3 Rules to Avoid Violating Fair Use on YouTube

By | August 16, 2019

Hey guys, my name
is Tim Schmoyer and just like we
do every Tuesday, we’re going to take a look
at some of the online videos news from last week and
talk about the implications it has for us as creators. And I got a couple
YouTube updates I want to talk to you
guys about, but first of all, there is an article over
a Brafton.com’s website called “Fair Use: A guide to citations
and avoiding plagiarism on the web.” And I want to take some of
the things they talk about in that article and summarize
them for you guys here real quick. So first of all– what is fair
use, what constitutes fair use? Fair Use is basically a
clause in the Copyright Act here in the United
States that lets people use copyrighted
material in their content provided that a couple
considerations are taken into account, and
there are four of them. Number one, the purpose
and character of the use is commercial in nature. Two, the nature of
the copyrighted work has to be taken
into consideration. Three, the amount used of the
copyrighted work in relation to the entire creation
that new creator is making. And then four, the effect it
has on the value of the whole copyrighted work that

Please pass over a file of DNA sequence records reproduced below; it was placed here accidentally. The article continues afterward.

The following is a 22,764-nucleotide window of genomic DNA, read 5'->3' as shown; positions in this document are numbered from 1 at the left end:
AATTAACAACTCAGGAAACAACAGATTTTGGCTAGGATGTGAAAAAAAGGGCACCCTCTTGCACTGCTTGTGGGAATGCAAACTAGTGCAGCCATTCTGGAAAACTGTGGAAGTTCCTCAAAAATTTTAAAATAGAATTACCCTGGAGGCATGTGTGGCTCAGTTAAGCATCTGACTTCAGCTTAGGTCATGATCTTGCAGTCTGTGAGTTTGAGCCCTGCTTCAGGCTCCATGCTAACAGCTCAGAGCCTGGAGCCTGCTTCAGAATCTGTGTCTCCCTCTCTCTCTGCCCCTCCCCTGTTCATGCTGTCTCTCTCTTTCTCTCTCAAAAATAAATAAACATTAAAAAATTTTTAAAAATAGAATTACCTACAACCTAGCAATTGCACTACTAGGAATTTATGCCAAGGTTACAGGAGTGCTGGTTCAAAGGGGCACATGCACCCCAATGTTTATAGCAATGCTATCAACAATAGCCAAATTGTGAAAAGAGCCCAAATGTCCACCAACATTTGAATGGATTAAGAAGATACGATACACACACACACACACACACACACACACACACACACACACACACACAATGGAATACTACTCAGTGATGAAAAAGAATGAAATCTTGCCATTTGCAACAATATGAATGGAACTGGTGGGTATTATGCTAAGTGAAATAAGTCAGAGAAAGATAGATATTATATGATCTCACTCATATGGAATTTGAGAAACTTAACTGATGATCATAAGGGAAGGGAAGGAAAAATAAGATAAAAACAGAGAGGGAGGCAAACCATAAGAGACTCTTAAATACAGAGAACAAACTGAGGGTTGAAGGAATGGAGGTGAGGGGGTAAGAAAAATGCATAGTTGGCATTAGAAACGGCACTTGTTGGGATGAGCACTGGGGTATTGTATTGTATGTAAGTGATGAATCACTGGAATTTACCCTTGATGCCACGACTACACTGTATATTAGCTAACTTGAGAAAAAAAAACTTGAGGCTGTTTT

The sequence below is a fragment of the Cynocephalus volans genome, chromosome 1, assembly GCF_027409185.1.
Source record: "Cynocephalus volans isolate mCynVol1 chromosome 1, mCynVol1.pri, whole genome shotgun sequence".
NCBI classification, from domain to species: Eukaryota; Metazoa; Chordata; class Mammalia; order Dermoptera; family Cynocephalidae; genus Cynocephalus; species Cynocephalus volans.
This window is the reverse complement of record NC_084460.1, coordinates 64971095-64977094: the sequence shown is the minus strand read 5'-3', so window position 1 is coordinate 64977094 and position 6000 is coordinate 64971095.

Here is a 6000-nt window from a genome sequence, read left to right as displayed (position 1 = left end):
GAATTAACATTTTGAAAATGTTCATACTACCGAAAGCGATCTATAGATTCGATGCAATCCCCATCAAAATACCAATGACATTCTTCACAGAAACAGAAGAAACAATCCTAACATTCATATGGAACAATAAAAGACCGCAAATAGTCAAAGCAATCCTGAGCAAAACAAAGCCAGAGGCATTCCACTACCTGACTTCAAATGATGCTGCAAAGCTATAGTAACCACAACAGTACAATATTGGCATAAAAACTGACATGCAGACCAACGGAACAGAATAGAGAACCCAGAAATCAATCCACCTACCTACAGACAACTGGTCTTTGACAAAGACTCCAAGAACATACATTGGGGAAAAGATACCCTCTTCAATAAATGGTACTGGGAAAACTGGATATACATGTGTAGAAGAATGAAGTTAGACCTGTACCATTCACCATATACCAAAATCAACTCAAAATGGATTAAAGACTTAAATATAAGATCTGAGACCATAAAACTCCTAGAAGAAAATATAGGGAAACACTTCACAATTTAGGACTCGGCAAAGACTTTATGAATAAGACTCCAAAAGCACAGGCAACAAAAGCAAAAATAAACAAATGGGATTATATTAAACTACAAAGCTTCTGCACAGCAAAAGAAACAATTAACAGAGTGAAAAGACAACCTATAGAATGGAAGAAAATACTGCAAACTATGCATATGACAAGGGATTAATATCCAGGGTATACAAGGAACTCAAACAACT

you are presumably taking from some other creator
and using in your content. If you are doing something
with that content in a way that the devalues
that other person’s, the original creators, the
copyright holders content, then that would take into
consideration and probably wouldn’t work out too
well in your favor. Now obviously,
these are all very broad and general guidelines. Let me give you guys three
different rules to maybe follow that will help you avoid getting
into trouble with fair use and using other
people’s copyrighted material in your
videos here on YouTube. Number one is make sure you
are using more original content of your own than you are of
borrowed copyrighted material from other people. Now this blog from
Brafton.com suggests that you use like a 70-30 rule. 70% of your video should be
your own content, and about 30% of it could be other people’s
copyrighted material. There’s no hard and
fast rule on that. The general principle is use
as much original material as you can, while using
is a little copyrighted material as you can. And it’s even better if you
are using the original material to give commentary on
the copyrighted work that you are talking about. Number two, the case for
fair use in your video becomes a bit
stronger when you’re using multiple sources
rather than just one source and taking a lot of
different copyrighted material from that one source
and using that in your video. So the more outside
sources that you’re pointing to, referencing,
using as supporting points and contrast for
whatever you’re talking about your video the better. Number three, make
sure you give credit to the source and the
author of that content. Nothing is worse for fair
use than using someone else’s content and trying to play it
off like it’s your own, like and you made or something. I’ll put a link in the
description text of this video or you can go read
their full article, if we want to dig this
a little bit more, but I would just tell
you guys that if you are using fair use as like a
catch-all excuse for why you’re able to use any type of
copyrighted material out there that you want
inside your videos, that is simply not the case. Fair use doesn’t work